Arianism spread with great rapidity, and though condemned by the Council of Nicaea in 325, it gained fresh strength on the death of Constantine and the accession of Constantius, so that for many years thenceforward the history of the Church is occupied with nothing so much as with accounts of its struggle for supremacy. "Arians and Donatists began both about one time, which heresies, according to the different strength of their own sinews, wrought, as the hope of success led them, the one with the choicest wits the other with the multitude, so far, that after long and troublesome experience, the perfectest view that men could take of both was hardly able to induce any certain determinate resolution, whether error may do more by the curious subtlety of sharp discourse, or else by the mere appearance of zeal and devout affection."-Hooker, Eccles. Pol. v. 62. § 8.

11 The Catholic bishops, in number more than four hundred, who at Ariminum, in 349, after having subscribed the Creed of Nicaea were induced, partly by fraud, partly by threats, to repudiate its crucial terms and sign an Arian Formulary. It was in reference to this that St. Jerome wrote, "Ingemuit orbis, et Arium se esse miratus est." "The world groaned and marvelled to find itself Arian." He continues, "The vessel of the apostles was in extreme danger. The storm raged, the waves beat upon the ship, all hope was gone. The Lord awakes, rebukes the tempest, the monster (Constantius) dies, tranquillity is restored. The bishops who had been thrust out from their sees return, through the clemency of the new emperor. Then did Egypt receive Athanasius in triumph, then did the Church of Gaul receive Hilary returning from battle, then did Italy put off her mourning garments at the return of Eusebius (of Vercellae)."-Advers. Luciferianos, § 10.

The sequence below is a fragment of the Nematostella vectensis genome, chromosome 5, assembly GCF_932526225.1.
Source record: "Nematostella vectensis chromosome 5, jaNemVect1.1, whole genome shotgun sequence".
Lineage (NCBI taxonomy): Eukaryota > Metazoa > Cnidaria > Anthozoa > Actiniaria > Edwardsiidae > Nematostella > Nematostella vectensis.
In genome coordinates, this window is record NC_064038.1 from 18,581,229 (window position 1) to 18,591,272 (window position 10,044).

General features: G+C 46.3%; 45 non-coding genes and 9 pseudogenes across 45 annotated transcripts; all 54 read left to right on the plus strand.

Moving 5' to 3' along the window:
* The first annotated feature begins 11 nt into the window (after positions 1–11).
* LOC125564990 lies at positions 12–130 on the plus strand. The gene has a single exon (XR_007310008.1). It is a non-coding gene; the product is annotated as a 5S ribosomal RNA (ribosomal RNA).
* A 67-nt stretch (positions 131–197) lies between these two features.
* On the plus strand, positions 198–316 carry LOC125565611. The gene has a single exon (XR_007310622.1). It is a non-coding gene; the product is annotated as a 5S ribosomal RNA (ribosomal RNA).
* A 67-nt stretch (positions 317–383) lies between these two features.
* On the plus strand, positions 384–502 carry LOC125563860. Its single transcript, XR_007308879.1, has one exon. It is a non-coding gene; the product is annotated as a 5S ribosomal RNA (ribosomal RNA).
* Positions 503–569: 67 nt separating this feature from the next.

12 Constantius, the Emperor of the West.

13 Though Vincentius' account of the Arian persecutions refers to those under Arian emperors, Constantius and Valens, the former especially, yet he could not but have had in mind the atrocious cruelties which were being perpetrated, at the time when he was writing, by the Arian Vandals in Africa. Possidius, in his life of St Augustine, who lay on his death-bed in Hippo while the fierce Vandal host was encamped round the city (c. xxviii.), gives a detailed account of them belonging to a date some four years earlier, entirely of a piece with Vincentius' description in the text. Victor, bishop of Vite, himself a sufferer, has left a still ampler relation, De Persecutione Vandalorum.

14 St. Ambrose. De Fide, l. 2, c. 15, § 141. See also St. Jerome adv. Luciferianos, § 19.

15 Ibid. l. 3, § 128 St. Ambrose speaks of the Gothic war as a judgment upon Valens, both for his Arianism and for his persecution of the Catholics. He had permitted the Goths to cross the Danube, and settle in Thrace and the adjoining parts, with the understanding that they should embrace Christianity in its Arian form They had now turned against him, and Gratian was on the eve of setting out to carry aid to him. St. Ambrose's book, De Fide, was written to confirm Gratian in the Catholic faith, in view especially of the Arian influence to which he might be subjected in his intercourse with Valens Valens was killed the following year, 378, at the battle of Adrianople.

16 Rev. v. 1-5.